Source: Pehr Kalm, Travels into North America, vol. 3, (London, Lowndes, 1771), 291-294.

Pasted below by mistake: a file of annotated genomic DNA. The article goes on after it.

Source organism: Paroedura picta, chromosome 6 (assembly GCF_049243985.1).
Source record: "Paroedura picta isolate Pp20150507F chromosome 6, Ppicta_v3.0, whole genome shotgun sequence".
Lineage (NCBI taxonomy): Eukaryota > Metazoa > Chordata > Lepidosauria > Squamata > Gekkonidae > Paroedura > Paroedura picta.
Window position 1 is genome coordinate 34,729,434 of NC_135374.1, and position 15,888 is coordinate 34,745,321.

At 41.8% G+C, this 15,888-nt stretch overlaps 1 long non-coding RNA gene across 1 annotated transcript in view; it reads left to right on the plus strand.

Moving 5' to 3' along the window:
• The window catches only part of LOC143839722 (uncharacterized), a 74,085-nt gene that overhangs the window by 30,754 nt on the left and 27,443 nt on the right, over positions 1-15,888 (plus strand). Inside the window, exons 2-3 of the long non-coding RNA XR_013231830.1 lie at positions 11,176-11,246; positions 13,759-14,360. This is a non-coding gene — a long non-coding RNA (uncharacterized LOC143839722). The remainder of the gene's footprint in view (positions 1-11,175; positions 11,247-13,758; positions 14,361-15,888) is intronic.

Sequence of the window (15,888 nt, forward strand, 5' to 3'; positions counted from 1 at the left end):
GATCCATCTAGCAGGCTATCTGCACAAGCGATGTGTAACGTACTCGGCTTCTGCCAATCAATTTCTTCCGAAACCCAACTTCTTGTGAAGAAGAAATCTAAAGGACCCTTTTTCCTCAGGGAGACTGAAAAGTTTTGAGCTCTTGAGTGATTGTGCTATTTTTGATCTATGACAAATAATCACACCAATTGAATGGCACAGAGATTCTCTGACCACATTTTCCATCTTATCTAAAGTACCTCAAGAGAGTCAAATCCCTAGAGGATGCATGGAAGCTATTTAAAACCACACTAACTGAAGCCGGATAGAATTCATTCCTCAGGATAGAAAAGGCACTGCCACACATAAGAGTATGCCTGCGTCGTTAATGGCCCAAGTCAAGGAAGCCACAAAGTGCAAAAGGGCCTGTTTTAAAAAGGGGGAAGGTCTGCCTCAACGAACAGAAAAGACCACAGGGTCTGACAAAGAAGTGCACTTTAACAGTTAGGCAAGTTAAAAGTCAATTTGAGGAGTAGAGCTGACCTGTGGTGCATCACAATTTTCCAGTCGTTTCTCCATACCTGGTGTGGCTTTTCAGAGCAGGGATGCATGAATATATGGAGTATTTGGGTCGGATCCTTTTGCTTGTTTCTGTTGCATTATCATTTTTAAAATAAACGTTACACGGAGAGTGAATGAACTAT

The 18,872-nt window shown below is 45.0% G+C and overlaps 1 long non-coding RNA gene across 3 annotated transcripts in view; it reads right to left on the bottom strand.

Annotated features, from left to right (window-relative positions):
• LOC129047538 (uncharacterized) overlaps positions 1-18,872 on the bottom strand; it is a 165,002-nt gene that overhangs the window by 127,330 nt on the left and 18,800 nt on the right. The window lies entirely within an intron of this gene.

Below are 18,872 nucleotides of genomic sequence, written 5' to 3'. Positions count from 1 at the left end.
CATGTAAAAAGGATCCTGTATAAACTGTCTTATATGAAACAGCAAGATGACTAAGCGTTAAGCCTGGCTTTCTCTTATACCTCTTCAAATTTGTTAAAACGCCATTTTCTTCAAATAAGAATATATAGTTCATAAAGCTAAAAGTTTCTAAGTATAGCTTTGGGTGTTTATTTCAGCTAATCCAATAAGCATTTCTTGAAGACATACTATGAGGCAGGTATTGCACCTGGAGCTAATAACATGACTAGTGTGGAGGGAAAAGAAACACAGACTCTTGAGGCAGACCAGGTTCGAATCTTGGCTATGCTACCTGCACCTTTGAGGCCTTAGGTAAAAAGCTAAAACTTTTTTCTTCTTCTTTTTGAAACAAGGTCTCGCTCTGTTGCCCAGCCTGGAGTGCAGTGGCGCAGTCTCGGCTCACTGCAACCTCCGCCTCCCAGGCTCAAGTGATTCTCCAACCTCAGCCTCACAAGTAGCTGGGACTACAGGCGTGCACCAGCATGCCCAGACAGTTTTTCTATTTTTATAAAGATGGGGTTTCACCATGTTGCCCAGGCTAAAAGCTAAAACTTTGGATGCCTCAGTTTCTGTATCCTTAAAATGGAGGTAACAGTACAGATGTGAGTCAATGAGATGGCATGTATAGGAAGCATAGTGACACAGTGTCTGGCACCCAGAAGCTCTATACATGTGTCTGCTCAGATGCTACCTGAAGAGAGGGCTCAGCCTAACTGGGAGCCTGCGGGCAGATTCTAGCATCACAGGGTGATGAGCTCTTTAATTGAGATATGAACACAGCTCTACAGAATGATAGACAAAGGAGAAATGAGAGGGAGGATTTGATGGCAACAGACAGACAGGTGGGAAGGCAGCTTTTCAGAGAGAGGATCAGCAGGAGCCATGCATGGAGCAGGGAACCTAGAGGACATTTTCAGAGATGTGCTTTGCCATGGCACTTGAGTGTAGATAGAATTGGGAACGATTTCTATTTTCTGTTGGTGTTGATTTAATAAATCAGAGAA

September the 25th. In several places hereabouts, they enclose the fields with a stone fence, instead of wooden pales. The plenty of stones which are to be got here,render the labour very trifling. Here are abundance of beech trees in the woods and they now had ripe seeds. The people in Canada collect them in autumn, dry them, and keep them till winter,when they eat them, instead of walnuts and hazel nuts; and I am told they taste very well. There is a salt spring, as the priest of this place informed me, seven French miles from hence, near the river d’Assomption ; of which during the war, they have made a fine white salt. The water is said to be very briny. Some kinds of fruit-trees succeed very well near Montreal, and I had here an op portunity of seeing some very fine pears and apples of various sorts. Near Quebec the pear-trees will not succeed because the winter is too severe for them; and sometimes they are killed by the frost in the neighbourhood of Montreal. Plum-trees of several sorts were first brought over from France, succeed very well, and withstand the rigours of winter. Three varieties of America walnut-trees grow in the woods; but the walnut-trees brought over from France die almod every year down to the very root, bringing forth new shoots in spring. Peach-trees cannot well agree with this climate; a few bear the cold, but, for greater safety, they are obliged to put straw round them. Chesnut [sic.]-trees, mulberry-trees, and the like, have never yet been planted in Canada. The whole cultivated part of Canada has been given away by the king to the clergy, and some noblemen, but all the uncultivated parts belong to him, as like-wise the place on which Quebec and Trois Rivieres are built. The ground on which the town of Montreal is built, together with the whole isle of that name, belongs to the priests of the order of St. Sulpicius, who live at Montreal, They have given the land in tenure to farmers and others who were willing to settle on it, in so much that they have more upon their hands at present. The first settlers paid a trifling rent for their land; for frequently the whole lease for a piece of ground, three arpens broad and thirty long, consists in a couple of chicken; and some pay twenty, thirty, or forty fjls for a piece of land of the same size. But those who came later, must pay near two ecus (crowns) for such a piece of land, and thus the land-rent is very unequal throughout the country. The revenues of the bishop of Canada do not arise from any landed property. The churches are built at the expence of the congregations. The inhabitants of Canada do not yet pay any taxes to the king; and he has no other revenues from it, than those which arise from the custom-house. The priests of Montreal have a mill here, where they take the fourth part of all that is ground. However the miller receives a third part of this share. In other places he gets the half of it. The priefts sometimes lease the mill for a certain sum. Besides them nobody is allowed to erect a mill on the isle of Montreal, they having reserved that right to themselves. In the agreement drawn up between the priests and the inhabitants of the isle, the latter are obliged to get all their corn ground in the mills of the former. They boil a good deal of sugar in Canada of the juice running out of the incisions in the sugar-maple, the red maple, and the sugar-birch; but that of the first tree is most commonly made use of. The way of preparing it has been more minutely described by me, in the Memoirs of the Royal Swedish Academy of Sciences.